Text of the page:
Lakewood couple says it’s time to keep daylight saving

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DENVER -- It's a task all of us (sometimes begrudgingly) have to do twice a year.

Now a Lakewood man and his wife want to save you the trouble of turning your clocks back and forward for daylight saving time.

State legislators have tried to tinker with daylight saving time in the past.

Now for the first time, citizens are pushing for a change through the ballot initiative process.

Sean Johnson and his wife, Teri, submitted a proposal to the Legislative Council at the State Capitol.

They've got a lot of work ahead of them, to keep Coloradans from ever having to change their watches and clocks again because of daylight saving time.

"We've always hated the 4:30 sunsets in the winter," said Sean Johnson.

The Johnsons say there are three little reasons they want to make daylight saving time year-round in Colorado. They have three boys, ages 9,7 and 4.

"By the time the sun starts going down, it's cold, they don't want to go outside anymore. It's early and they still have three, four, five hours until bedtime," said Teri Johnson.

Their remedy for an extra hour of light is to stay on daylight saving time not just during the spring, but also the winter. Forget falling back an hour in November.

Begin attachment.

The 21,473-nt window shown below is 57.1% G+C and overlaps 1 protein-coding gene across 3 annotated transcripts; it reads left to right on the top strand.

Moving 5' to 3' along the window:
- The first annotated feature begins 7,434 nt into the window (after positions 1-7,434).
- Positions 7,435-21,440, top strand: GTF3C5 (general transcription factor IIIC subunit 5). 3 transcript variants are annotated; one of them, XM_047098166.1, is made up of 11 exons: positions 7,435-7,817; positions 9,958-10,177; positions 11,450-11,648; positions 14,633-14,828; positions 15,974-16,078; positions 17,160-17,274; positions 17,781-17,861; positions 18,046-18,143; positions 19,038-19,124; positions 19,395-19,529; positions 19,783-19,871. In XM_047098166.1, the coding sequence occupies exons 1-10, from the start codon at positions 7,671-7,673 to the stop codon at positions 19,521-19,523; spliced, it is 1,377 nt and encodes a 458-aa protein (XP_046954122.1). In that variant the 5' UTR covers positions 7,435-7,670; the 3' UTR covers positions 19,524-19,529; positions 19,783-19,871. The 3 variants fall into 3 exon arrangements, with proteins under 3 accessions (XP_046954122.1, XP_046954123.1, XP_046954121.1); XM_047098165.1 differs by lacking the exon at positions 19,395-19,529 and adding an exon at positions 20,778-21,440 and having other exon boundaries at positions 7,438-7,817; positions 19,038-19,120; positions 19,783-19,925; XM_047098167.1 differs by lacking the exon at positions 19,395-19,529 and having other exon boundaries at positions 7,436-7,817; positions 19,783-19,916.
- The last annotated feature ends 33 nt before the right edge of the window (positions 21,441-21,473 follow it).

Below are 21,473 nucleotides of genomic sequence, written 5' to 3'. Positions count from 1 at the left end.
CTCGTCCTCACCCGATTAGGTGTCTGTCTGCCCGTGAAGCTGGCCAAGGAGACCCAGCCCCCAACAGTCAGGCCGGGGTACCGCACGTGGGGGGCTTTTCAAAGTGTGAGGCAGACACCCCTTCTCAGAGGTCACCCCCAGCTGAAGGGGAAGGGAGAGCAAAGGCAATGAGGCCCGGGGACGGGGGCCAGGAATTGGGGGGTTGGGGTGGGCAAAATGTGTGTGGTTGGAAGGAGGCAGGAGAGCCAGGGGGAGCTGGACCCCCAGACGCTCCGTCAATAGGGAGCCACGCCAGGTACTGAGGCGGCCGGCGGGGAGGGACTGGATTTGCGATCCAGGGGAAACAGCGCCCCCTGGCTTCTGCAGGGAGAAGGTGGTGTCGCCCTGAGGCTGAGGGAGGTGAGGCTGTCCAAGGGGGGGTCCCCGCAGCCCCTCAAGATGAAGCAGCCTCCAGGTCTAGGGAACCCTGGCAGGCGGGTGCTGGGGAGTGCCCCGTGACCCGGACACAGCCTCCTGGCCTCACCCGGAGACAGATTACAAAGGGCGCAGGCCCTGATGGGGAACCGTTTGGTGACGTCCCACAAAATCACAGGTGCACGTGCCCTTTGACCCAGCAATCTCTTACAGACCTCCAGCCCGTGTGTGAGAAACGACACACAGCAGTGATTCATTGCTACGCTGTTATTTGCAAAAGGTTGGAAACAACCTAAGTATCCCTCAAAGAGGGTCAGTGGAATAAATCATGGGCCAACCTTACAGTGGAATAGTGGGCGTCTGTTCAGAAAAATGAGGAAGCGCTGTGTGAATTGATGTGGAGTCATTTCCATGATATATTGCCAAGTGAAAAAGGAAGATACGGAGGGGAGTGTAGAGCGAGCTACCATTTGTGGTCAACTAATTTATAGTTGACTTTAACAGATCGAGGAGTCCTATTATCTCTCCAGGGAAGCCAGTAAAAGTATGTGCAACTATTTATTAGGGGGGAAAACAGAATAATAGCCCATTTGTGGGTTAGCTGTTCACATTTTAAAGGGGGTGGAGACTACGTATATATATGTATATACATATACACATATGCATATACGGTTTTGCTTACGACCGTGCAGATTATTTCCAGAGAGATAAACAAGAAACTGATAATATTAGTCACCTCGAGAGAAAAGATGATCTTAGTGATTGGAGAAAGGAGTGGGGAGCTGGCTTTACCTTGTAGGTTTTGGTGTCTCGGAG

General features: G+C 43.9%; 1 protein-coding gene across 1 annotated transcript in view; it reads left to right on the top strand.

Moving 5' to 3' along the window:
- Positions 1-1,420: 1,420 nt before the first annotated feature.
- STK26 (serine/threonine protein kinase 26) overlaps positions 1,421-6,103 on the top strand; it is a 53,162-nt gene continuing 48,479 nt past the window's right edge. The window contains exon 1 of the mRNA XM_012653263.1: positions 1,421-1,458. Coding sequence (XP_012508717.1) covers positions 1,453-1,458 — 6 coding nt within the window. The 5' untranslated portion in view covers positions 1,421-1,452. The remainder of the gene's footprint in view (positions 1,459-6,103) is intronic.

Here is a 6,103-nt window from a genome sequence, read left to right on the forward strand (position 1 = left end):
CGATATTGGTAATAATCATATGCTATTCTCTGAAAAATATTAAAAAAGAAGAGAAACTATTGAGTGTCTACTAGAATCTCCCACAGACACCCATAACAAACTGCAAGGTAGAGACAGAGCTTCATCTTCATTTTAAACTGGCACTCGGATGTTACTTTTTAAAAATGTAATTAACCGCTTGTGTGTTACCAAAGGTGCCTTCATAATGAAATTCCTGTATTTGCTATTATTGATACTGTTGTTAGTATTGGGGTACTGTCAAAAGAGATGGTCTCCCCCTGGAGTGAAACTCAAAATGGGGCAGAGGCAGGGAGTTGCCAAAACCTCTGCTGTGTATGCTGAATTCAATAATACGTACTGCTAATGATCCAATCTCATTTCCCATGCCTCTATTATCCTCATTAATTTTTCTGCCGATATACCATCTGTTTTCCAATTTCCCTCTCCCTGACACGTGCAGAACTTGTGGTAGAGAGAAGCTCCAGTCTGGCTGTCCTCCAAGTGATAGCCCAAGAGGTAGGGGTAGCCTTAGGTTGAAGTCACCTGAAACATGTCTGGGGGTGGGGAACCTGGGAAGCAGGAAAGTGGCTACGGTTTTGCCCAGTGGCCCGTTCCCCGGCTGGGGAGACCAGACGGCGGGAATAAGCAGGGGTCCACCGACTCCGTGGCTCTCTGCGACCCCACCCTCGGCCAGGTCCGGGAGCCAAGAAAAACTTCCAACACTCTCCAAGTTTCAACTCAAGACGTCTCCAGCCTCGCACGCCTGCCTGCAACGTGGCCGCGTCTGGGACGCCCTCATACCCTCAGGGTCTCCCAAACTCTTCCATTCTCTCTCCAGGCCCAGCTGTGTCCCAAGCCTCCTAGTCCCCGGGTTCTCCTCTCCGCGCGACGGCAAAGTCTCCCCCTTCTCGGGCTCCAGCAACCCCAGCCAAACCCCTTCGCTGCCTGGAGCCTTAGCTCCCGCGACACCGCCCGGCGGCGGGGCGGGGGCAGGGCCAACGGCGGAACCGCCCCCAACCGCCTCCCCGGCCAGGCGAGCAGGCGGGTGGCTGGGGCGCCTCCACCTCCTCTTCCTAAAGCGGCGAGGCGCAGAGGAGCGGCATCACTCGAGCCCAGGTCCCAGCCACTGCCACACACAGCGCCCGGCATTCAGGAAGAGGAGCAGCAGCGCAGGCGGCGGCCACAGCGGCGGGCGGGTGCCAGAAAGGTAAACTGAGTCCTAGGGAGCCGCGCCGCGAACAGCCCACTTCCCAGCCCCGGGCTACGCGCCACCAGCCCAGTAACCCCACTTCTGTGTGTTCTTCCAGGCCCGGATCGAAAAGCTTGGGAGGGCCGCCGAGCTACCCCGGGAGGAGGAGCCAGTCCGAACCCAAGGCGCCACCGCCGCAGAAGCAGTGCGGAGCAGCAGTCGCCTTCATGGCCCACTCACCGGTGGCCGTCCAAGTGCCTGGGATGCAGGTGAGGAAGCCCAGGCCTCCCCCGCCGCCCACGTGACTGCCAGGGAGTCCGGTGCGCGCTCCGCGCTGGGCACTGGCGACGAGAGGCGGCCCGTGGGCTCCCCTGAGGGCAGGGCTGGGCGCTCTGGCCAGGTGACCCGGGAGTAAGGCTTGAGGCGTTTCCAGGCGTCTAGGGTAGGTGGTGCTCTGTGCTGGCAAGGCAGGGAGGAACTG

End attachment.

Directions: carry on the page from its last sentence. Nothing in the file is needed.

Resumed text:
"Colorado, for roughly eight months of the year, stays on daylight saving time. For four months we go off. I just propose we stay on for the entire year," said Sean Johnson, who works as a personal trainer at J Range Training in Lakewood and Littleton.

The Johnsons said a constant clock also decreases health risks such as heart attack and disrupted sleep schedules.

They say the extra hour of daylight also reduces car accidents during the evening rush hour--and helps the environment.

"With the cold weather the carbon monoxide stays and does not get broken up because there's no light. If there's an hour difference, which I am proposing, it actually would," says Sean.

But in 2011, legislators rejected a similar bill because it would have cost the state  about $9,500 to implement the changes on hundreds of computer servers.

"If the government does not get something done, then the people have to take it in their hands," says Sean.

"If you don't want to set your clocks back and forward. If you don't want  to adjust your sleep, people help us!" laughs Teri.

The Johnson's have created a Facebook page and a website to help them in their effort. You can find out more at Keep Colorado On Daylight Savings Year-Round, at : https://www.facebook.com/groups/299490206928528/.

You can also check out their website: www.stopthetimechanges.com.

Eventually, they'll have to collect nearly 87,000 signatures to put it on the ballot for November 2016.